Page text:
Yesterday's judiciary committee hearing about HB 1250, a medical marijuana infused-products bill, took some unexpected twists. The legislation, which initially sought to ban all MMJ edibles, has now evolved into a packaging bill. But in arguing why it's necessary, sponsoring Representative Cindy Acree used a prop that cannabis advocates see as a nod to South Park's "Drugs are Bad" episode.
During her testimony, according to the Cannabis Therapy Institute, Acree showed off a package with a cupcake inside to demonstrate the type of labeling she'd like to see for MMJ edibles. CTI got a closeup look at the text, including this passage:
In a post about the hearing, CTI writes: "This is a clear reference to the 'Drugs are Bad, Mkay' South Park comedy animation skit from Comedy Central. Did one of Acree's staffers... write this label or did it come from some corporate lobbyists?" By the way, the last two words in this sentence linked to a Westword post about the Medical Marijuana Industry Group.
As for the legislation itself, the new language it contains is not yet online -- but CTI's Laura Kriho says "the amended version gives the Department of Revenue the authority to create rules regarding packaging." She quotes the following passage:
"Rules promulgated pursuant to this section may include... prohibiting the sale of medical marijuana infused products unless the product is packaged in special packaging that is designed or constructed to be significantly difficult for children under five years of age to open and not difficult for normal adults to use properly, and that does not allow the product to be seen without opening the packaging material."
Kriho adds that another tweak involved "removing the words 'food and beverage' and substituting 'medical marijuana-infused products.'" Why? She believes the Colorado Department of Public Health and Environment "didn't want anyone to think this was real food or beverage -- I think because it's adulterated by a Schedule 1 controlled substance."
The measure passed, but not unanimously, Kriho notes: "Claire Levy" -- the sponsor of a bill to set THC driving limits -- "voted against it because her reading of the amendment is that it gives authority to the Department of Revenue to prohibit the sale of medical marijuana-infused products unless the product is packaged in a certain way. And in her opinion, the Department of Revenue doesn't have the power to prohibit the sale of products. She was concerned it gave too much authority to the Department of Revenue."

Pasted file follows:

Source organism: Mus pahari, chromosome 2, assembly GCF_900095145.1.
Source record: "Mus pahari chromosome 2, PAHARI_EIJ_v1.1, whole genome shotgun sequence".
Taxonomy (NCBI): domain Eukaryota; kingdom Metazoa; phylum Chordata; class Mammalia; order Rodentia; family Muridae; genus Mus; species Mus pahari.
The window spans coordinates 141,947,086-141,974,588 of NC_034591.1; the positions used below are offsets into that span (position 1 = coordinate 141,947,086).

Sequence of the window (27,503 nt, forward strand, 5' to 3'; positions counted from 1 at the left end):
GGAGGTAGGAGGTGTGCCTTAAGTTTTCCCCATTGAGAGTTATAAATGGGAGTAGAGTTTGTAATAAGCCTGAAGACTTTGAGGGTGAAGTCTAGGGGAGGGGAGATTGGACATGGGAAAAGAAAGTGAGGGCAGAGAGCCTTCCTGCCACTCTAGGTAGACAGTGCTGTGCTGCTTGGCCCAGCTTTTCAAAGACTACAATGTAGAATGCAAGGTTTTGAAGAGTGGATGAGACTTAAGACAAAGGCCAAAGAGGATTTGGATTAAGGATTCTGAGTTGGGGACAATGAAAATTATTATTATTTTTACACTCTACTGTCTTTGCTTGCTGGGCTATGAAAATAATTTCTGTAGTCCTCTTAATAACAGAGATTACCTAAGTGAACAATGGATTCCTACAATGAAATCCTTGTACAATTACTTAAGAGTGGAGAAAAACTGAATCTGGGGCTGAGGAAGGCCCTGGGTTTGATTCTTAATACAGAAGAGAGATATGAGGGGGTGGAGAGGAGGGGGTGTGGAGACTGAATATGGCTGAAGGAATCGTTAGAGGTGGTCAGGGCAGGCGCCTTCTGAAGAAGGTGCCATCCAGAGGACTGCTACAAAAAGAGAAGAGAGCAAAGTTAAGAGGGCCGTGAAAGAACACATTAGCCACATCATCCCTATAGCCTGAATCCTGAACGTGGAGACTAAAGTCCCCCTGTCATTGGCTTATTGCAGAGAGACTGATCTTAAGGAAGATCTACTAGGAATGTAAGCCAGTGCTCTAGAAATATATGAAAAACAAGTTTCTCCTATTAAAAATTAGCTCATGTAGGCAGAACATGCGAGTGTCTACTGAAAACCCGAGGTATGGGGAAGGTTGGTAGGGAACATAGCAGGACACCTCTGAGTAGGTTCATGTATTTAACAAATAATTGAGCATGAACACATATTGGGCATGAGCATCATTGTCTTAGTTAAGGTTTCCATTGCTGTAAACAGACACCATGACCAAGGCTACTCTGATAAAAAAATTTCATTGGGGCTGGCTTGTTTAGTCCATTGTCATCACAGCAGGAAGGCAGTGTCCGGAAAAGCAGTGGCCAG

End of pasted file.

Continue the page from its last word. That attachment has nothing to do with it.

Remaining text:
Obviously, Kriho is pleased HB 1250 no longer bans MMJ edibles. However, she believes the measure that remains "is unnecessary, because the Department of Revenue already has the authority to regulate labeling. There's six pages of labeling rules they haven't promulgated yet. But Representative Acree is adamant about wanting to protect the children from these imagined harms" -- an argument made at a hearing earlier this month starring the fictional product Cap'n Chronic and Pot Tarts, a now-banned item that was likely never been sold in Colorado.
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Not that Kriho's resting easy quite yet. "This can be amended on the House floor and in the Senate," she points out. "It may seem superfluous, but it can and will change. That's the only thing we can be certain about with medical marijuana legislation: Everything can change, and it will usually change at the last minute -- and usually for the worse."
Page down to see the South Park "Drugs are Bad" clip, plus photos from yesterday's hearing courtesy of the Cannabis Therapy Institute, including shots of two amendments. Kriho says both passed.
More from our Marijuana archive: "Spice is not synthetic marijuana, but it is risky, says Rep. Mike Kopp, sponsor of HB 134 ban."